Category Archives: Review

Real Stories at Lo-No Pop-Up Cinema

We experienced some success last weekend when Emmi was selected by two film festivals (one in Belgium, one in London). Whilst browsing festivals over Easter, I spotted something called ‘Lo-No Pop-Up Cinema’ in London looking for ‘real stories’ to shown. Being as Emmi is inspired by a real story we decided we should give it a go – I’m glad we did!

Susie and I set off to London for the event (wrestling rush hour traffic, underground cancellations, problematic ticket barriers – arriving with 5 minutes to spare). When we arrived we were greeted by Ashley Jackson the festival organiser. There were seven films in the line-up (we were programmed to be the last film before the interval).

Lo-No Pop-Up Cinema postcard

The quality of the films shown were great, it’s nice to think that our rather personal little film might be considered alongside some of these. Let’s go over them one by one:

Grandmas Big Schlep:
Hannah finds out that Grandma wasn’t actually Jewish and can’t be buried next to Grandpa as planned. She must go on her journey with her sister Rivkah to make things right before it’s too late.

Although this was the longest film of the evening (20 minutes), it was also the most uplifting. The time bristled by and there was a lovely warmth and humour to the film. Both of the girls put in great performances and the whole thing had a polished and lavish feel. Nice to see it was made by a female team also.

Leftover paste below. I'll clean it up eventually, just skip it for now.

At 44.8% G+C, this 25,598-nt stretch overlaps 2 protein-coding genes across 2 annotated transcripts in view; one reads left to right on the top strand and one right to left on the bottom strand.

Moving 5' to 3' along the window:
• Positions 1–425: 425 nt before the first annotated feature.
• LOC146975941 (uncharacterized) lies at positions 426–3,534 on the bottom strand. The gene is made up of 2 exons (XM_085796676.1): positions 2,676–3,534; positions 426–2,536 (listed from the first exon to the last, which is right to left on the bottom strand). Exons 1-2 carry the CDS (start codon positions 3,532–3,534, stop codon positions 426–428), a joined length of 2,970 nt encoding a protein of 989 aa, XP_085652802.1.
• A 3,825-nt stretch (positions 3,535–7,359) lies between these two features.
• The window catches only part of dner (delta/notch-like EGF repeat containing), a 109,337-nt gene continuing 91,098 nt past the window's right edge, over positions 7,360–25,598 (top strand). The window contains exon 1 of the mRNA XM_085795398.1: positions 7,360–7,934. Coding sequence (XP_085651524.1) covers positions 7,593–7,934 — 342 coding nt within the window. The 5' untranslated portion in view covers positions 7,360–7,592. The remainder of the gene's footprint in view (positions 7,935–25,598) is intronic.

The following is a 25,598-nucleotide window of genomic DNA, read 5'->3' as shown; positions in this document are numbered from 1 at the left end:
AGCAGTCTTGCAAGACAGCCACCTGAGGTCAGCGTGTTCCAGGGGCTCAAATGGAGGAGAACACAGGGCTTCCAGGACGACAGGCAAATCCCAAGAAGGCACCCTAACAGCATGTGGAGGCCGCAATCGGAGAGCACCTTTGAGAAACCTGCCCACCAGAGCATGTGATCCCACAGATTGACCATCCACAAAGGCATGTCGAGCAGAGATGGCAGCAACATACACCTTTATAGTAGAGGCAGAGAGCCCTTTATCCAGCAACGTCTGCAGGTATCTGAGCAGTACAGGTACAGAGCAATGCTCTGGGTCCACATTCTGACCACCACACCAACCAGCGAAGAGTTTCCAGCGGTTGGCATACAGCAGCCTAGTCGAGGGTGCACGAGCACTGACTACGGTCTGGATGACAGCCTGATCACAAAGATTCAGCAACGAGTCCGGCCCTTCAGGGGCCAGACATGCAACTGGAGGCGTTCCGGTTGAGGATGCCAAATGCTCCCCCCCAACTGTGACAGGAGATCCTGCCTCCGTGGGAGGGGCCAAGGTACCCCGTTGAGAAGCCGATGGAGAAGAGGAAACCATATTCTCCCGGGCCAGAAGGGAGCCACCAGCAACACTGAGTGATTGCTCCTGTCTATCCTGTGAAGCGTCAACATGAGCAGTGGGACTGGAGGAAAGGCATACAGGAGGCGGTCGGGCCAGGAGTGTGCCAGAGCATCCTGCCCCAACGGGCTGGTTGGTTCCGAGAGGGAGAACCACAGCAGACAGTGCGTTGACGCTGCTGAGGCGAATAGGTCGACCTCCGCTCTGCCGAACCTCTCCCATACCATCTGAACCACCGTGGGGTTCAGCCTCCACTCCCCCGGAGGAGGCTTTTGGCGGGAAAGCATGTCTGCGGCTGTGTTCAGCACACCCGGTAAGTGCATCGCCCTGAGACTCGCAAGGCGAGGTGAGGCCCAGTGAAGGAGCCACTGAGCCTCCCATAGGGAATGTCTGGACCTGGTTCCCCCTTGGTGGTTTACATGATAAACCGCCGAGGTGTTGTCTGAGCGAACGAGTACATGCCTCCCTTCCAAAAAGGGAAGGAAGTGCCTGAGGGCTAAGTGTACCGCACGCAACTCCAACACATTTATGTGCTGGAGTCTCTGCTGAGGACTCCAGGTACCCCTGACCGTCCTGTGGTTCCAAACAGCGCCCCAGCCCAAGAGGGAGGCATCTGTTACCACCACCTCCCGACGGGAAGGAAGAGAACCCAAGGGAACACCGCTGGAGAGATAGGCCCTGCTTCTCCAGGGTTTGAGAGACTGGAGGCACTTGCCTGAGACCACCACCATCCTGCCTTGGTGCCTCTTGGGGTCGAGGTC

Girl:
An Experimental drama about a young homeless woman who spends her days chasing a feeling.

From the longest film shown to the shortest, I found this particularly interesting to contrast against our homeless short film “Spare Change”. A couple of minor details were lacking authenticity (indeed the same is true of Spare Change), but I liked the overall message of the film. It was also interesting that it was shot in “Portrait” rather than traditional Widescreen which helped give the “Girl” a sense of isolation and a different perspective.

 

Husky:
Marcus, a boy on the brink of adulthood struggles to decide where his loyalties lie.

In some ways this gritty drama was a little similar in tone to our film, although the canvas felt slightly larger and the end result is more cinematic. There are two great performances in this short: the antagonist Dan (suitably loathsome) and the downs syndrome character Mary (who is the true standout of the film). Extremely well made and at a couple of points an excruciating, a testament to its power. I’d say this was my favourite film during the evening and again nice to a female team at the helm.

 

Emmi:
Keeping with the darker theme, we were next. We were pleased about being just before the interval as it gave us an opportunity to invite feedback. It was also a good opportunity to see the film on a different system (note to self: dial down the sound mix for future screenings). It was amusing to hear one audience member humming Emmi’s main theme at the end of the film.

 

Kitty’s Fortune
Based on Kitt Hart-Moxon’s first night in Auschwitz when Kitty encounters a palm-reading Gypsy who hones in on her lifeline. The film is a glimpse into a touching encounter between two people amidst the brutality of their surroundings.